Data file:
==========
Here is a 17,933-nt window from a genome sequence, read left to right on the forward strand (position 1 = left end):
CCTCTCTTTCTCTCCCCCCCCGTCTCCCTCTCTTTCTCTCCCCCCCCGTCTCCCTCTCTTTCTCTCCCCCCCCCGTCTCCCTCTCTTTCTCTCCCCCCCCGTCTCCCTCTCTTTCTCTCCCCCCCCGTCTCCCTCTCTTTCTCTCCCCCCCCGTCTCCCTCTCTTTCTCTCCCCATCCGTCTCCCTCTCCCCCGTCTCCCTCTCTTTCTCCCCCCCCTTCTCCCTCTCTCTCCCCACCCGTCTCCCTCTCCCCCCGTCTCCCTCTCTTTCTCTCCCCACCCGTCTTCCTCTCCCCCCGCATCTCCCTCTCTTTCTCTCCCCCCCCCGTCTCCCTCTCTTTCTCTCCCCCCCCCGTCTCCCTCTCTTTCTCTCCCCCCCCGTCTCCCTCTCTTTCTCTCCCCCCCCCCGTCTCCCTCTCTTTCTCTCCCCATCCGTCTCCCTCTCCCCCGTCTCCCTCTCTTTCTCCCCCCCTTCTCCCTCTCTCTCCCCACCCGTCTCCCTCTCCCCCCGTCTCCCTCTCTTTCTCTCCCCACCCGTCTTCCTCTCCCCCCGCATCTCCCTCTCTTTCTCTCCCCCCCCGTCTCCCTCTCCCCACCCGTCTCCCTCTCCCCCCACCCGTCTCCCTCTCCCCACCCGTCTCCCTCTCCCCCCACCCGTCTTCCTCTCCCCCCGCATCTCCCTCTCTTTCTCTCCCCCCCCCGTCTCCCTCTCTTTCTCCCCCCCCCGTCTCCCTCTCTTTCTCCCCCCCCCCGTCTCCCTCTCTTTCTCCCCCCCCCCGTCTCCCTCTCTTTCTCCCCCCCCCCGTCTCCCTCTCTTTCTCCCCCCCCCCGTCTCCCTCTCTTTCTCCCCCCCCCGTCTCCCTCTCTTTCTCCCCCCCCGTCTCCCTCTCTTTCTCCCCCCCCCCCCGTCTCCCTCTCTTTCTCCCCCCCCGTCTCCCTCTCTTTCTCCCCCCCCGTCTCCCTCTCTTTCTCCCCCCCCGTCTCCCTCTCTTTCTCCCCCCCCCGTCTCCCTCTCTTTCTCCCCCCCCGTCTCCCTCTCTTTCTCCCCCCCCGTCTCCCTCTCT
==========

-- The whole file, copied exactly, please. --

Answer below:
Here is a 17,933-nt window from a genome sequence, read left to right on the forward strand (position 1 = left end):
CCTCTCTTTCTCTCCCCCCCCGTCTCCCTCTCTTTCTCTCCCCCCCCGTCTCCCTCTCTTTCTCTCCCCCCCCCGTCTCCCTCTCTTTCTCTCCCCCCCCGTCTCCCTCTCTTTCTCTCCCCCCCCGTCTCCCTCTCTTTCTCTCCCCCCCCGTCTCCCTCTCTTTCTCTCCCCATCCGTCTCCCTCTCCCCCGTCTCCCTCTCTTTCTCCCCCCCCTTCTCCCTCTCTCTCCCCACCCGTCTCCCTCTCCCCCCGTCTCCCTCTCTTTCTCTCCCCACCCGTCTTCCTCTCCCCCCGCATCTCCCTCTCTTTCTCTCCCCCCCCCGTCTCCCTCTCTTTCTCTCCCCCCCCCGTCTCCCTCTCTTTCTCTCCCCCCCCGTCTCCCTCTCTTTCTCTCCCCCCCCCCGTCTCCCTCTCTTTCTCTCCCCATCCGTCTCCCTCTCCCCCGTCTCCCTCTCTTTCTCCCCCCCTTCTCCCTCTCTCTCCCCACCCGTCTCCCTCTCCCCCCGTCTCCCTCTCTTTCTCTCCCCACCCGTCTTCCTCTCCCCCCGCATCTCCCTCTCTTTCTCTCCCCCCCCGTCTCCCTCTCCCCACCCGTCTCCCTCTCCCCCCACCCGTCTCCCTCTCCCCACCCGTCTCCCTCTCCCCCCACCCGTCTTCCTCTCCCCCCGCATCTCCCTCTCTTTCTCTCCCCCCCCCGTCTCCCTCTCTTTCTCCCCCCCCCGTCTCCCTCTCTTTCTCCCCCCCCCCGTCTCCCTCTCTTTCTCCCCCCCCCCGTCTCCCTCTCTTTCTCCCCCCCCCCGTCTCCCTCTCTTTCTCCCCCCCCCCGTCTCCCTCTCTTTCTCCCCCCCCCGTCTCCCTCTCTTTCTCCCCCCCCGTCTCCCTCTCTTTCTCCCCCCCCCCCCGTCTCCCTCTCTTTCTCCCCCCCCGTCTCCCTCTCTTTCTCCCCCCCCGTCTCCCTCTCTTTCTCCCCCCCCGTCTCCCTCTCTTTCTCCCCCCCCCGTCTCCCTCTCTTTCTCCCCCCCCGTCTCCCTCTCTTTCTCCCCCCCCGTCTCCCTCTCT